When a medical professional is repeatedly dishonest about their interactions with a patient, is their fitness to practise impaired on public protection grounds, as well as on public interest grounds? Can this dishonesty be mitigated by subsequent remediation?
In Professional Standards Authority for Health and Social Care v Nursing and Midwifery Council and Ndlovu  EWHC 1181 (Admin) the court addressed these issues. Ms Ndlovu was a mental health nurse. In March 2015 she assessed a patient at Leicester Royal Infirmary. She and a colleague determined that the patient did not require admission to hospital and sent the patient home. Shortly afterwards, the patient was found dead.
The Trust carried out a serious incident investigation (SII) and interviewed Ms Ndlovu. She checked the record of the interview and confirmed it was accurate.
A coroner's inquest then took place. Ms Ndlovu prepared a report for the coroner.
The Trust then discovered that the patient had secretly recorded the assessment on a mobile phone. Ms Ndlovu's SII interview record and her report to the coroner were not consistent with the mobile phone recording.
Ms Ndlovu was referred to the NMC. She admitted that she had failed to perform an adequate assessment but denied dishonesty in relation to her subsequent accounts. She stated that she had "done her best" and had not intended to mislead. The panel held that Ms Ndlovu had dishonestly provided incorrect information about the assessment, during both the SII investigation and the coroner's inquest. They determined her fitness to practise was impaired on the grounds that public confidence in the profession would be undermined, and imposed a three year caution. The PSA appealed.
The court held that the panel's decision was flawed. By being dishonest Ms Ndlovu had jeopardised both the internal investigation and the coroner's inquest. These were both essential in preventing similar events occurring in the future and there was the additional risk of prejudicing an inquest. Such dishonesty was clearly contrary to the public interest. She twice breached her duty of candour. As such, Ms Ndlovu's fitness to practise must have been impaired on public protection grounds.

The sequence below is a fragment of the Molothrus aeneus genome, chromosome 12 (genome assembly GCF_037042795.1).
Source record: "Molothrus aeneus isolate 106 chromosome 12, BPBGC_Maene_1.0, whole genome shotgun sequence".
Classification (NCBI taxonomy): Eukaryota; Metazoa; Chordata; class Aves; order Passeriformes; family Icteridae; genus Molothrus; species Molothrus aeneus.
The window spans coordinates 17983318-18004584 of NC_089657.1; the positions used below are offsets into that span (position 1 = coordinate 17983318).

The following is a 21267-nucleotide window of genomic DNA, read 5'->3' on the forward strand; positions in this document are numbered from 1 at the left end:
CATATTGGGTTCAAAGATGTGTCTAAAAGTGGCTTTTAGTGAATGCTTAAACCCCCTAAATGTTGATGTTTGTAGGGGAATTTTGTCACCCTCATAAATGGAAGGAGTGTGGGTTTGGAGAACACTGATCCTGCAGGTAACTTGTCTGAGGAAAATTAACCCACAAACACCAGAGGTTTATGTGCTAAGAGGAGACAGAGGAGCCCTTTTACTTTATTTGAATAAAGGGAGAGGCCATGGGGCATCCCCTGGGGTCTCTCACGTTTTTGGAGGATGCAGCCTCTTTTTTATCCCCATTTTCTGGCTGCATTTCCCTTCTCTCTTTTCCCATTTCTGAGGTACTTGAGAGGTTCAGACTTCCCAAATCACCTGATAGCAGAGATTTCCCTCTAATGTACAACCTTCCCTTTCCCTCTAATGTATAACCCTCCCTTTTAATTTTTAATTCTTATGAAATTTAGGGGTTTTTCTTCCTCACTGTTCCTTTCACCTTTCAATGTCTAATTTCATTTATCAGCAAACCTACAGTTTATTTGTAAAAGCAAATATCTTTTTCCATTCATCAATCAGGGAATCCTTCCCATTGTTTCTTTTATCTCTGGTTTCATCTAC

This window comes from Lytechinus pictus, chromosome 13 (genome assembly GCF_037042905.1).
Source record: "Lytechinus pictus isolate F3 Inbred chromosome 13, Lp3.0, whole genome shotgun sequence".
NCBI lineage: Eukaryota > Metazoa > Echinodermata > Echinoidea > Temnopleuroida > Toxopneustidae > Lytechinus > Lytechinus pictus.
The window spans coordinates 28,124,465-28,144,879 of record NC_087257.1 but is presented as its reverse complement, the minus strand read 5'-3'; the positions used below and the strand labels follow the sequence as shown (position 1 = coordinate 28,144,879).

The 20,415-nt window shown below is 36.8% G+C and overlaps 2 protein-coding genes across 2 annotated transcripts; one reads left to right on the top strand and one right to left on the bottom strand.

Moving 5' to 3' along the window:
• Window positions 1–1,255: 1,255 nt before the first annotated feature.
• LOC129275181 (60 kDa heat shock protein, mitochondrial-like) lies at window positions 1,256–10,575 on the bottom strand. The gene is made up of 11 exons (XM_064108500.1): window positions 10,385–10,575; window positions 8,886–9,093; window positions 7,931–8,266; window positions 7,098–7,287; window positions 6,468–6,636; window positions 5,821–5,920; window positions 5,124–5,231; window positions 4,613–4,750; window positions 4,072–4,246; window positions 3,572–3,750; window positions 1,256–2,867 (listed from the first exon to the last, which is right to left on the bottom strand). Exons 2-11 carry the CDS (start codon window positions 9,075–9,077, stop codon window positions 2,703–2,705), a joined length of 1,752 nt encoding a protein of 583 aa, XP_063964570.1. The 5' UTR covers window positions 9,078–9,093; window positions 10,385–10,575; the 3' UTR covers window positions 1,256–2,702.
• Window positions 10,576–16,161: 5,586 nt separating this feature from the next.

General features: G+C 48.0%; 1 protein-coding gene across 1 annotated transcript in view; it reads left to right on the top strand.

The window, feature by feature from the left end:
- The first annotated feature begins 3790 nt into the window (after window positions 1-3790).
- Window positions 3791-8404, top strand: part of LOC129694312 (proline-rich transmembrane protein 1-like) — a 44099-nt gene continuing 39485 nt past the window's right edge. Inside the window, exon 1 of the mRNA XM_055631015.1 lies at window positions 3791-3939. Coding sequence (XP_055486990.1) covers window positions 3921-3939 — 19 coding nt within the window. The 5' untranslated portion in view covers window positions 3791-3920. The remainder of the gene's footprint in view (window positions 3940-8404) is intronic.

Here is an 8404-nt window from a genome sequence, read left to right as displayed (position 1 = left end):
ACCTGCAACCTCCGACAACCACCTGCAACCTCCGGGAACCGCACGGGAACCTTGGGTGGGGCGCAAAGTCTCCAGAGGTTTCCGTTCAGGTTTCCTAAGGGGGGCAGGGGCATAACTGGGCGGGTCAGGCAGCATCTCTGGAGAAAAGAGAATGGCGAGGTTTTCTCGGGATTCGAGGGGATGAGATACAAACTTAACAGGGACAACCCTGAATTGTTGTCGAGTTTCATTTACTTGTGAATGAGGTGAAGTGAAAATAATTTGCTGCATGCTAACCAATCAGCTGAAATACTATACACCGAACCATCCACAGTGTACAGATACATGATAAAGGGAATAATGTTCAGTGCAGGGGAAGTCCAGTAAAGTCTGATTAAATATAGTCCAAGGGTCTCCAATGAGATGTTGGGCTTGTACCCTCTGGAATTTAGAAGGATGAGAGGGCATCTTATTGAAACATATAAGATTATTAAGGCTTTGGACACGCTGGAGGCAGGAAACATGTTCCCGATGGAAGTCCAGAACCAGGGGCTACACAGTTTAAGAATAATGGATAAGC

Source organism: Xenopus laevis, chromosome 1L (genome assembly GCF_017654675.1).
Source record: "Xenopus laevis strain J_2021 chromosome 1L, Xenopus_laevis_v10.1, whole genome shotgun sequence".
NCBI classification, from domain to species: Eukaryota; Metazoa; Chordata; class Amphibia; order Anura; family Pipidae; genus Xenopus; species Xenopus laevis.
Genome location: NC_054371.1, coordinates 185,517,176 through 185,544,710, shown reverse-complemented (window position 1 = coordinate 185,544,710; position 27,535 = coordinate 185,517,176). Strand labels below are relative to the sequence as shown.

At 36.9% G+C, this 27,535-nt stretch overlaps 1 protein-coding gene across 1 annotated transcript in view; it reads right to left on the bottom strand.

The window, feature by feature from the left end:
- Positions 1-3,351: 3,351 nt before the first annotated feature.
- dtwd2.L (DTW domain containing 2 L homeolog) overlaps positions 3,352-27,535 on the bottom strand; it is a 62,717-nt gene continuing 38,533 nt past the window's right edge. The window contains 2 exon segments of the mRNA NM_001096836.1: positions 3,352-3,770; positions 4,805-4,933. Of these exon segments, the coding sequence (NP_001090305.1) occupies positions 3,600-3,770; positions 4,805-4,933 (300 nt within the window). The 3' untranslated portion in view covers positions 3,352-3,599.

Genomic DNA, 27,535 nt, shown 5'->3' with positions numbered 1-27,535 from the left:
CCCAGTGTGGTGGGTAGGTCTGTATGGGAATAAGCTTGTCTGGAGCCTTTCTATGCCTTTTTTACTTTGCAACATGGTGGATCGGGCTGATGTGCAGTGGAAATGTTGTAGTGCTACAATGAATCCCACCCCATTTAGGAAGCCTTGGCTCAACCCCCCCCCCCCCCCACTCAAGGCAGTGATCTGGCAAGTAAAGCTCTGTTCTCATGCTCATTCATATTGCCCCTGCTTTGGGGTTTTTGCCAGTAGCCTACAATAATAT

The panel had also placed too much emphasis on her remediation. She could not have fully remediated when she was still denying dishonesty at the FTP hearing.
In light of this, the sanction imposed was inadequate. It failed to reflect the seriousness of the misconduct. The panel's decision to impose a caution was "outside the boundaries of what it could reasonably determine". The case was remitted to a fresh panel to determine the appropriate sanction.
It is axiomatic that the duty of candour extends beyond patient interactions and covers subsequent investigations. Here, the professional was dishonest to the internal investigation then again to the coroner. She compounded it by denying that her behaviour amounted to dishonesty. What could have been a clinical error was then compounded by her response. In hindsight, Ms Ndlovu may reflect that had she been candid from the start she was unlikely to have found herself in this position and, perhaps, to have been before the NMC at all.
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